Disease Descriptions and Management
Bacterial spot occurs in most countries where stone fruits are grown. Common hosts include peach, nectarine, prune, plum, and apricot. Other hosts are sweet and tart cherry, almond, and wild peach.
Black knot of plum, caused by the fungus Apiosporina mobosa, is well-named because of the characteristic black, warty knots it forms on the branches of infected trees. Infected trees grow poorly and gradually become stunted; occasionally, their limbs are girdled. The disease is most important on plum, prune, and sour and wild cherry trees.
Brown rot, caused by the fungus Monilinia fructicola, is one of the major stone fruit diseases in Pennsylvania. The disease affects peaches, apricots, nectarines, plums, cherries, and most commercially grown Prunus species. The fungus can cause a blossom and twig blight, a canker, a leaf infection, and a fruit rot. Infected fruit will rot on the tree and after being harvested.
Cherry leaf spot, caused by the fungus Blumeriella jaapii, attacks the leaves, leaf stems, fruit, and fruit stems of tart, sweet, and English Morello cherries.
Crown gall is caused by a bacterium, Agrobacterium tumefaciens, and affects peach, nectarine, apricot, plum, cherry, apple, pear, and quince trees. Peach and Mazzard cherry rootstocks are especially susceptible. The disease is common in tree fruit nurseries and can occur in orchards.
Cytospora canker is one of the most destructive diseases of peaches, nectarines, apricots, sweet cherries, and plums in Pennsylvania. Also known as perennial canker, peach canker, Valsa canker, and Leucostoma canker, the disease can cause trees in young orchards to die. Infected trees in older orchards gradually lose productivity and slowly decline.
Peach leaf curl, caused by the fungus Taphrina deformans, is a common disease of peach and nectarine. This fungus destroys young peach leaves. Although new leaves develop, their growth reduces established food reserves, weakens the tree, and can reduce yield. Defoliation by peach leaf curl in successive seasons can kill the tree.
Leaf spot of plums and prune-type plums is caused by the fungus Coccomyces prunophorae. The fungus, its life cycle, and the disease it causes are very similar to those of cherry leaf spot.
A number of stone fruit diseases are caused by fungi similar to the leaf curl fungus. In the northeastern United States, the most important disease affecting American-type plums is known as plum pockets, or bladder plum.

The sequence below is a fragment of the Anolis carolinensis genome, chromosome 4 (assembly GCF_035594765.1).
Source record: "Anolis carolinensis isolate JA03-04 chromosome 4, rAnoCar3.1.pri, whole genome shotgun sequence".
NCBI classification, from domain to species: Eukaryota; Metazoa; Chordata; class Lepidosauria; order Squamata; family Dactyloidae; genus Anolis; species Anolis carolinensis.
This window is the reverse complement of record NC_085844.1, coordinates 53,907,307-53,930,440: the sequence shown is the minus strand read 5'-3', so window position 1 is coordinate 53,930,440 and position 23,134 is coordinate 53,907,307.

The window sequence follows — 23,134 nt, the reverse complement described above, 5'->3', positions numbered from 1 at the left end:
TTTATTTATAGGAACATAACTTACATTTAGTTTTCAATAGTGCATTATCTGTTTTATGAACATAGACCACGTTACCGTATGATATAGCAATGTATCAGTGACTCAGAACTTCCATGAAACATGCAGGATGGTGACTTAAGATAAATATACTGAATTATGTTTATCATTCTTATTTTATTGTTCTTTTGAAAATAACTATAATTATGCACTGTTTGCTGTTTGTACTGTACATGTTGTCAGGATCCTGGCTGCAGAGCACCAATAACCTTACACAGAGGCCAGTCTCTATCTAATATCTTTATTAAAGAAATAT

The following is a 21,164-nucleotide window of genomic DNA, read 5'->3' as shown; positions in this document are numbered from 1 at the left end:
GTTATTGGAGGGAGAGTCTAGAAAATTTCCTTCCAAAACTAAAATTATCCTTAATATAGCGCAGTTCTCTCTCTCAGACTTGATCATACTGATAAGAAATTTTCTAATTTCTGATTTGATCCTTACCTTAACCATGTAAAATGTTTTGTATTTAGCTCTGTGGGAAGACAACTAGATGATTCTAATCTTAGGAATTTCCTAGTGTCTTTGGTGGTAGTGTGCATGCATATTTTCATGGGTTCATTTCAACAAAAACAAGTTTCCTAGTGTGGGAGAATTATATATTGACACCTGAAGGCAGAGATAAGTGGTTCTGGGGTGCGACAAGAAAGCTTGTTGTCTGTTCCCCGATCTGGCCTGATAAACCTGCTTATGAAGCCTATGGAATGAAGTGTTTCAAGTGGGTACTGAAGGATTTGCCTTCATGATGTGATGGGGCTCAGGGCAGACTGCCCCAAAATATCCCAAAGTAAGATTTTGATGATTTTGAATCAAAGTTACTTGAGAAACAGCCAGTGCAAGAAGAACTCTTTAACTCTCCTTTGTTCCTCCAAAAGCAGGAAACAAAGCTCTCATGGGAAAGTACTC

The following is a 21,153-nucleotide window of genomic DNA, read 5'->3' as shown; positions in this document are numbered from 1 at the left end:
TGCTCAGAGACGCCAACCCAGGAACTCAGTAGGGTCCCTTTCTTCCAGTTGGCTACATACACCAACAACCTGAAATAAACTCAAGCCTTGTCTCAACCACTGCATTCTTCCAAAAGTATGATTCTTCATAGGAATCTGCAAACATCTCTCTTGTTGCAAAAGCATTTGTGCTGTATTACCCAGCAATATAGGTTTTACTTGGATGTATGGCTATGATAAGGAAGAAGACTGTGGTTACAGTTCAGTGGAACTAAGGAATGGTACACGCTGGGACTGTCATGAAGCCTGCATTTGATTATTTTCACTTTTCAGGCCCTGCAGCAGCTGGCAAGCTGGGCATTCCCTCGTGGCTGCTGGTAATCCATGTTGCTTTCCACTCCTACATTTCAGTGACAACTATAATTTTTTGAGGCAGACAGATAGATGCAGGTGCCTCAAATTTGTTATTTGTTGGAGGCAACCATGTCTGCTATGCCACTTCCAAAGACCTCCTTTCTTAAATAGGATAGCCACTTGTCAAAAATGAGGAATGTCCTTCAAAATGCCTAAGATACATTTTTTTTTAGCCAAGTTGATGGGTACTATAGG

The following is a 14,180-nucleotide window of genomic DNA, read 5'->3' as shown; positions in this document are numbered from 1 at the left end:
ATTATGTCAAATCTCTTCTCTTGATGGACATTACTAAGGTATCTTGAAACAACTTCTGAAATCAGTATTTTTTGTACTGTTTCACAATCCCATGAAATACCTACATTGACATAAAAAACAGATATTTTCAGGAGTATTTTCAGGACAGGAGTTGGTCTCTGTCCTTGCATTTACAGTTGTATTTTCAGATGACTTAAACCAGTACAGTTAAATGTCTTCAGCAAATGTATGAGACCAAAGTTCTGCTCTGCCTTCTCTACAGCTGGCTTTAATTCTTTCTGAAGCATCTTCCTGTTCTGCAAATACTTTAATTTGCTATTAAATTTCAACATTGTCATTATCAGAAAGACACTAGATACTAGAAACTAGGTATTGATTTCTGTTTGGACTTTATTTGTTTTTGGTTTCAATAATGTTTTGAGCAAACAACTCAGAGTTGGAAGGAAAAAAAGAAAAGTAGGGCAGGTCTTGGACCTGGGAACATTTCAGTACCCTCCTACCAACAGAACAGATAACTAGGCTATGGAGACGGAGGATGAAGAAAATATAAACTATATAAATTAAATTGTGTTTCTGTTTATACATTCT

This disease is caused by Podosphaera clandestina, one of the common species of the powdery mildew group of fungi. The same fungus reportedly causes powdery mildew in peaches, apricots, apples, pears, quinces, persimmons, and a few ornamental plants.
Powdery mildew, sometimes called "rose mildew" (it affects some woody ornamentals), is often not serious. The causal fungus, Sphaerotheca pannosa, and rusty spot, a disease associated with mildew fungi, usually are rare in peach orchards. The fungus can attack leaves, twigs, and fruit.
Rhizopus rot, caused by Rhizopus stolonifer, can be very destructive to harvested fruit. Although it can develop in hail-injured or cracked fruit on the tree, it most commonly affects fruit in storage, during transit, and at the marketplace.
The following general cultural controls will help to keep your trees healthy.
Peach anthracnose, often called ripe rot, is usually rare and considered a minor disease of peaches.
Bacterial canker of stone fruit is caused by the two related bacterial species, Pseudomonas syringae and P. morsprunorum.
Peach scab is an important disease of peach and nectarines and can be extremely damaging in warm, humid areas especially in the southeastern United States. The disease appears to affect all cultivars of peach and is known to occur on nectarines, plums and apricots as well.
Prunus stem pitting is an important disease of all stone fruits. It is also called prune brownline and constriction disease. Apple union necrosis and decline is caused by the same virus and nematode vector as is Prunus stem pitting.
Rusty spot of peach is characterized by the presence of rust-colored spots that can cover the entire surface of the fruit.